How does having your own private social media army sound? Interesting…then please read on.

When it comes to posting content as a brand on the likes of Facebook, Twitter and LinkedIn it’s becoming increasing difficult to reach your audience if you just rely on organic (i.e. you don’t pay to promote it) content.

There is a rapidly diminishing return in terms of the natural organic performance of content – this can mean reach as low as 2% of your page’s audience – as networks push to make themselves more relevant to users and simultaneously try to grow revenue through advertising.

So, aside from reviewing the approach and tone of the content you’re posting or going cap in hand and asking for a bigger budget for promoted content on social media, what are the options?

Social advocacy

As I see it, the biggest opportunity for anyone delivering social media in 2019 has to be around harnessing the power of your employees as social media advocates who can utilise their personal social media channels to amplify your organisation’s messages and activity.

Advocacy grows the potential audience for your content beyond your owned channels to the networks of your employees and creates a more personal link between your messages and the audience – think of it as having your own private army of micro-influencers.

And you’ll be getting one over on those pesky algorithms. The platforms are much more likely to favour content that has been posted by an individual rather than an organisation.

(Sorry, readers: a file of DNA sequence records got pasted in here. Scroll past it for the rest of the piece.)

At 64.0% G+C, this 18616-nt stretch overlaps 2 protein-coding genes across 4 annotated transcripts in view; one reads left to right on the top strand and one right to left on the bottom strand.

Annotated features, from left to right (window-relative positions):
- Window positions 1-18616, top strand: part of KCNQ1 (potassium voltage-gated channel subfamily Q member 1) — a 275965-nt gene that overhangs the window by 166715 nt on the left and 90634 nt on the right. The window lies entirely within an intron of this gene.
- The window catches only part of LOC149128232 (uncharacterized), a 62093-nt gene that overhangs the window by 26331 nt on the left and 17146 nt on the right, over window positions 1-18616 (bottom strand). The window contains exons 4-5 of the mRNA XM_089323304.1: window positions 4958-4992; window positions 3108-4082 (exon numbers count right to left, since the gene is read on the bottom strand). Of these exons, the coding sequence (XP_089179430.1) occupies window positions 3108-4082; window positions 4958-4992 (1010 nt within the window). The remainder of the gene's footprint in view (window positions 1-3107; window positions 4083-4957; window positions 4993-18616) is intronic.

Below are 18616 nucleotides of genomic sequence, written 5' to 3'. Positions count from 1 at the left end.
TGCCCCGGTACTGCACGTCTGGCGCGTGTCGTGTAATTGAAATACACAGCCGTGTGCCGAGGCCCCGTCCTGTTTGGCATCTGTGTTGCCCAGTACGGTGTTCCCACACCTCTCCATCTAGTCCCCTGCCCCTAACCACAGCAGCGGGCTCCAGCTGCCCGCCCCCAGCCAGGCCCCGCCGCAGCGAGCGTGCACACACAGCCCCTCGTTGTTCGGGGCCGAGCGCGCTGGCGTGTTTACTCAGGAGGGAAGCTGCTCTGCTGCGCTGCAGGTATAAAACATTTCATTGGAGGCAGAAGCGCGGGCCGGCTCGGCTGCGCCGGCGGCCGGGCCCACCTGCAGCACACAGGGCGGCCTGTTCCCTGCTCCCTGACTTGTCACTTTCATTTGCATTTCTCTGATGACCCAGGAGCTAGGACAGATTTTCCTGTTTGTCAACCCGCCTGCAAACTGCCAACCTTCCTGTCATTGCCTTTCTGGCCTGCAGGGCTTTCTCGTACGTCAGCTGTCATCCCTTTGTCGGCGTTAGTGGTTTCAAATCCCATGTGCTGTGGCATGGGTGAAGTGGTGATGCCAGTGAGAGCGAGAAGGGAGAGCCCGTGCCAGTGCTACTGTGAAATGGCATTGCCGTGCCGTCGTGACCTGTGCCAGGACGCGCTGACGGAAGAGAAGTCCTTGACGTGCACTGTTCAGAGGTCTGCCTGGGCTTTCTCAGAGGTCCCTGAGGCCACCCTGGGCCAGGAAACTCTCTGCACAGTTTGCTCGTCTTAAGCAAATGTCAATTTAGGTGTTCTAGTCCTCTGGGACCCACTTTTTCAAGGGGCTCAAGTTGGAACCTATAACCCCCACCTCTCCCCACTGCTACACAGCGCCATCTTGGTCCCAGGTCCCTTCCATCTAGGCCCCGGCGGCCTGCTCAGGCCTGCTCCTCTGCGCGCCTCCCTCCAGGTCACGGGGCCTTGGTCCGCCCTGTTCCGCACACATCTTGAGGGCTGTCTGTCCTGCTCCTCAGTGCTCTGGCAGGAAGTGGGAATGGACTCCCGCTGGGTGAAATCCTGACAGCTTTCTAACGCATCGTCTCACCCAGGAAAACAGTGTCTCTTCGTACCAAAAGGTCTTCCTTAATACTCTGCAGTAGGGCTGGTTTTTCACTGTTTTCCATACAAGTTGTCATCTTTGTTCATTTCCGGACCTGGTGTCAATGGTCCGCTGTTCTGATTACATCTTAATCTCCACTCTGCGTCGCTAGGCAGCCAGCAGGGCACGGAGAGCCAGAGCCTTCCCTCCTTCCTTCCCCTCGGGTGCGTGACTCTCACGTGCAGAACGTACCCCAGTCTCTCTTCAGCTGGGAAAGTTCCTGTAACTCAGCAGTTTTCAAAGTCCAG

Naturally, there are risks to taking this approach – you are delegating some control of your brand away from the carefully controlled confines of the marketing/communications team and in the hands of your employees, but with careful planning and oversight the risks to this can be negated.

For example, in our work with the Solicitors Regulation Authority, we have helped to train over 100  advocates on how they can effectively use their presence on social media (across Facebook, Twitter and LinkedIn) to amplify the SRA’s messages in a time and place that suits them whilst at the same time enhancing their own presences on social media – a true win-win situation.

Training and resources

In conjunction with training, putting in place a system to centralise and track advocates not only ensures that sharing content is a simple and straightforward process, but also means you can track and reward the advocates who are doing the most to share content. There are a whole range of these platforms out there including Smarp (which we use in our work with the SRA) and Bambu which we have access to as part of our membership of Sprout Social’s Agency Partner programme.

We’re currently working on a whitepaper which will provide a much more detailed insight into how we see social media advocacy developing over the coming months, but in the meantime here are our three top recommendations for setting up an advocacy programme:

  1. Plan ahead – make sure what you want to achieve from launching an advocacy programme is aligned with your organisation’s overall objectives
  2. Support your advocates – consider ways you can train your advocates around effective use of social media, provide context and give them the confidence to take ownership of their work in the programme.
  3. Put a structure in place to systemise the programme – this includes thinking about how you will disseminate the content you want to be shared, track the effectiveness of the programme and recognise/reward success.

If you want to register to receive a copy of our whitepaper when it’s published later in the spring or find out how you could make an advocacy programme work for your organisation get in touch with me – pete@dtw.co.uk or Jess – jess@dtw.co.uk – and we’d be happy to chat things through with you over a cup of coffee.

Thanks for reading,

Pete.

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